This function returns a layout function that you can define by glue-ing together variables describing the log request via ?get_logger_meta_variables, so having easy access to (package) namespace, calling function’s name, hostname, user running the R process etc.

A quick example:

Another example of making use of the generator function is to update the layout to include the Process ID that might be very useful eg when forking, see for example the below code chunk still using the above defined log layout:

f <- function(x) {
    log_info('received {length(x)} values')
    log_success('with the mean of {mean(x)}')
    mean(x)
}

library(parallel)
mclapply(split(runif(100), 1:10), f, mc.cores = 5)
#> nevermind/26448/R_GlobalEnv/FUN 2018-12-02 21:54:11 INFO: received 10 values
#> nevermind/26448/R_GlobalEnv/FUN 2018-12-02 21:54:11 SUCCESS: with the mean of 0.403173440974206
#> nevermind/26449/R_GlobalEnv/FUN 2018-12-02 21:54:11 INFO: received 10 values
#> nevermind/26448/R_GlobalEnv/FUN 2018-12-02 21:54:11 INFO: received 10 values
#> nevermind/26449/R_GlobalEnv/FUN 2018-12-02 21:54:11 SUCCESS: with the mean of 0.538581100990996
#> nevermind/26448/R_GlobalEnv/FUN 2018-12-02 21:54:11 SUCCESS: with the mean of 0.485734378430061
#> nevermind/26450/R_GlobalEnv/FUN 2018-12-02 21:54:11 INFO: received 10 values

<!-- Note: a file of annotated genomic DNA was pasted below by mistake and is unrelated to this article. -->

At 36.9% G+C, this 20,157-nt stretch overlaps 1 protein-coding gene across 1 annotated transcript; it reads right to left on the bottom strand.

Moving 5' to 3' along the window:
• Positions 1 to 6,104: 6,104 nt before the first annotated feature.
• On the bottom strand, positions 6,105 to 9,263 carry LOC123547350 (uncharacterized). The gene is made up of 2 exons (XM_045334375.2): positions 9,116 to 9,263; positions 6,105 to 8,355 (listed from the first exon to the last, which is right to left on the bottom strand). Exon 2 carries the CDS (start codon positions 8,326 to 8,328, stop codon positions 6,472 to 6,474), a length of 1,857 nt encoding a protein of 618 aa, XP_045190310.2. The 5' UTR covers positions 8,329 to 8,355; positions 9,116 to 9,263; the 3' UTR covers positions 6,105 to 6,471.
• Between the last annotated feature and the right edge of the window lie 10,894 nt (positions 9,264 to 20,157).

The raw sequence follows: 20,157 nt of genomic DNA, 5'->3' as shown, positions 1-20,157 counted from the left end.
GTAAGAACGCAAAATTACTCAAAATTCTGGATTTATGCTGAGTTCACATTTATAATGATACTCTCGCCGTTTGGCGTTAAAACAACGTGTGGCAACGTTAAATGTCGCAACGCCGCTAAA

#> nevermind/26449/R_GlobalEnv/FUN 2018-12-02 21:54:11 INFO: received 10 values
#> nevermind/26450/R_GlobalEnv/FUN 2018-12-02 21:54:11 SUCCESS: with the mean of 0.580483326432295
#> nevermind/26452/R_GlobalEnv/FUN 2018-12-02 21:54:11 INFO: received 10 values
#> nevermind/26449/R_GlobalEnv/FUN 2018-12-02 21:54:11 SUCCESS: with the mean of 0.461282140854746
#> nevermind/26450/R_GlobalEnv/FUN 2018-12-02 21:54:11 INFO: received 10 values
#> nevermind/26451/R_GlobalEnv/FUN 2018-12-02 21:54:11 INFO: received 10 values
#> nevermind/26450/R_GlobalEnv/FUN 2018-12-02 21:54:11 SUCCESS: with the mean of 0.465152264293283
#> nevermind/26452/R_GlobalEnv/FUN 2018-12-02 21:54:11 SUCCESS: with the mean of 0.618332817289047
#> nevermind/26451/R_GlobalEnv/FUN 2018-12-02 21:54:11 SUCCESS: with the mean of 0.493527933699079
#> nevermind/26452/R_GlobalEnv/FUN 2018-12-02 21:54:11 INFO: received 10 values
#> nevermind/26452/R_GlobalEnv/FUN 2018-12-02 21:54:11 SUCCESS: with the mean of 0.606248055002652
#> nevermind/26451/R_GlobalEnv/FUN 2018-12-02 21:54:11 INFO: received 10 values
#> nevermind/26451/R_GlobalEnv/FUN 2018-12-02 21:54:11 SUCCESS: with the mean of 0.537314630229957

Note that the layout_glue_generator functions also adds a special attribute to the resulting formatting function so that when printing the layout function to the console, the user can easily interpret what’s being used instead of just showing the actual functions’s body:

For more details on this, see the Writing custom logger extensions vignette.

Delivering log records to their destination

By default, logger will write to the console or stdout via the ?appender_console function:

To write to a logfile instead, use the ?appender_file generator function, that returns a function that can be used in any namespace:

There’s a similar generator function that returns an appender function delivering log messages to Slack channels:

You may find ?appender_tee also useful, that write the log messages to both stdout and a file.